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Thursday, 28 November 2013

Pitch theatre and winning new business

I was interested to read Dave Trotts blog on pitching (Harry's Game) the other week in which he provides a couple of great examples of how to beat the competition. Whether you think the tactics are ethical or not, there's no doubt that in a market as competitive as advertising you need to use every trick in the book if your agency is going to get noticed and ultimately take the business away from more established competition.

Texas Joe's awesome pitch on Dragons Den
There are lots of factors which affect pitch success but there are 4 basic principles that I always consider. One, your agency has got to get on the clients radar or nothing happens. Two, your agency proposition has got to significantly differentiate you from everyone else, which means you need to know your competition. Three, your idea and strategic rationale has got to be impactful, challenging and relevant. Four, the way the idea and strategy is presented (before, during and after the pitch) should leave a lasting impression on your audience.

Once you're on the radar (I'll address this in another post), achieving points 2, 3 & 4 can be difficult if you're given 2 or 3 weeks to pull it together. The biggest challenge is balancing the time you allocate to discovery, insights, strategy and creative brief writing, versus time allocated to creative, as well as leaving enough time to finesse the 'presentation' and practice selling it in. This is made even more difficult if you are pitching in a category which you have no prior experience in - research and planning is likely to take longer than usual. Having a pitch process and task schedule to follow helps to keep your team focussed and on track.

What I have learnt over the years is that you need a strong pitch team leader with the authority and knowledge to call time on each stage of the process. Planners won't like me saying this but ideally you want the planning phase to be completed as quickly as possible, with the end result being a simple brief that summarises the commercial and creative objectives, and provides the necessary insights to inspire great work. This leaves the creative team with enough time to develop and craft their ideas into a state that can be successfully presented.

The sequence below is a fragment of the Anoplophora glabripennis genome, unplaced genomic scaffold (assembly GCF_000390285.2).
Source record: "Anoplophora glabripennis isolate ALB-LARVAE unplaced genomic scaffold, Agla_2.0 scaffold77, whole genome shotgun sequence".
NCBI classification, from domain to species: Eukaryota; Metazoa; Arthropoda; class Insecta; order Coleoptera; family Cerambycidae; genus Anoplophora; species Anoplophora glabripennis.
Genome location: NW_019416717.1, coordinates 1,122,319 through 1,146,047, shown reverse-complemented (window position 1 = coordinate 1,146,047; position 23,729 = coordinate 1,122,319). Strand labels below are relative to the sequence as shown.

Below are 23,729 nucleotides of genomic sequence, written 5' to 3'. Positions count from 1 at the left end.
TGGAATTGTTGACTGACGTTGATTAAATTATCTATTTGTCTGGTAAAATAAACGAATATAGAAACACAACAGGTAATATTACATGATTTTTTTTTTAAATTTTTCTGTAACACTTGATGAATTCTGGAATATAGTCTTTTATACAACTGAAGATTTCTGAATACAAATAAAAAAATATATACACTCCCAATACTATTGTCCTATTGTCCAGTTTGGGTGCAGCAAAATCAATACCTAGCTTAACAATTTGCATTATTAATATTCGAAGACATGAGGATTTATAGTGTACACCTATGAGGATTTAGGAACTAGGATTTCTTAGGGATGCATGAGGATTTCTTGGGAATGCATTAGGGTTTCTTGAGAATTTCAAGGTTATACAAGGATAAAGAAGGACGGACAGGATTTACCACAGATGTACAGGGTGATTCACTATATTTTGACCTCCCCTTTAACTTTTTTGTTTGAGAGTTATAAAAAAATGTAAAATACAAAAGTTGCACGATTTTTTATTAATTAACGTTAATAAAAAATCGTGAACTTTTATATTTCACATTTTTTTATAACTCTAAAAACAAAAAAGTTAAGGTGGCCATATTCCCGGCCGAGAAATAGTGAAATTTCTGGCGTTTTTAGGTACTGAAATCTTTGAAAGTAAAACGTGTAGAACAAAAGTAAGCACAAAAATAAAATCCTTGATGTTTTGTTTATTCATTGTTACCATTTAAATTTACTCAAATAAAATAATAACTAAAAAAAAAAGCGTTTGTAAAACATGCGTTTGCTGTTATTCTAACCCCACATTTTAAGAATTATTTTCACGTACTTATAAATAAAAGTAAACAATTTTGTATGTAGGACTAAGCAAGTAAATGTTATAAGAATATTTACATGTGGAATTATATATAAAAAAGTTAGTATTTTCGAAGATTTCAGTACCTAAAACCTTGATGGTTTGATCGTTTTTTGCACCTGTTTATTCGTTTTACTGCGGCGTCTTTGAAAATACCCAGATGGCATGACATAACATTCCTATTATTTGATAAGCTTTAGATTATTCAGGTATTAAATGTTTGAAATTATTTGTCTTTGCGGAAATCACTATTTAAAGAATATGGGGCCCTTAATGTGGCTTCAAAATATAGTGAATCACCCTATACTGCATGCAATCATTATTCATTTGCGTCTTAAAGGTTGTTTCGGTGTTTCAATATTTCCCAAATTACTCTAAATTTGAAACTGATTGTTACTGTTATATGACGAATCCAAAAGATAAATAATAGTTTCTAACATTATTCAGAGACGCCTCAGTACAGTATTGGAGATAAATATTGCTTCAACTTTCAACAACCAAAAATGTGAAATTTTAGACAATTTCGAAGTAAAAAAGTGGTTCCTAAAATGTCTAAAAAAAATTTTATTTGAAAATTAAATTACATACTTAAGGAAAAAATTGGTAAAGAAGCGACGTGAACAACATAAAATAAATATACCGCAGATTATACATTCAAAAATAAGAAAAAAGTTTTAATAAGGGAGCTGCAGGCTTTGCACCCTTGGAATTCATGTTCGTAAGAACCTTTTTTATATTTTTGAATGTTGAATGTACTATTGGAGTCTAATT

Unfortunately each contributing team (account handling, planning and creative) will view their bit as equally if not more important and will fight for the maximum amount of time possible. This is why you need to form a pitch group that works together on a consistent basis and understands and appreciates the contribution each team makes to the final product. It is all about collaboration, keeping sight of the end goal and good project management.

The common mistake most agencies make is trying to do too much in too little time. The result is lots of average work. Quality over quantity must always be the rule because without at least one great idea you have nothing to sell. If the idea is strong enough and flexible enough there is no need to execute it across every conceivable media. The client should get it instantly and already be thinking about how they would execute the campaign before you even get to presenting the comms and media plan.

Finally, I think we need to get back to what agencies do best and that's being creative. Most agencies have fallen into the trap of presenting ideas in the same old slideshow format. This may be fine for more conservative clients but even stuffy old FS brands are now demanding something "a bit different". The Texas Joe Beef Jerky pitch on Dragons Den is one of my favourite examples of pitch theatre and it demonstrates the difference creativity can make.

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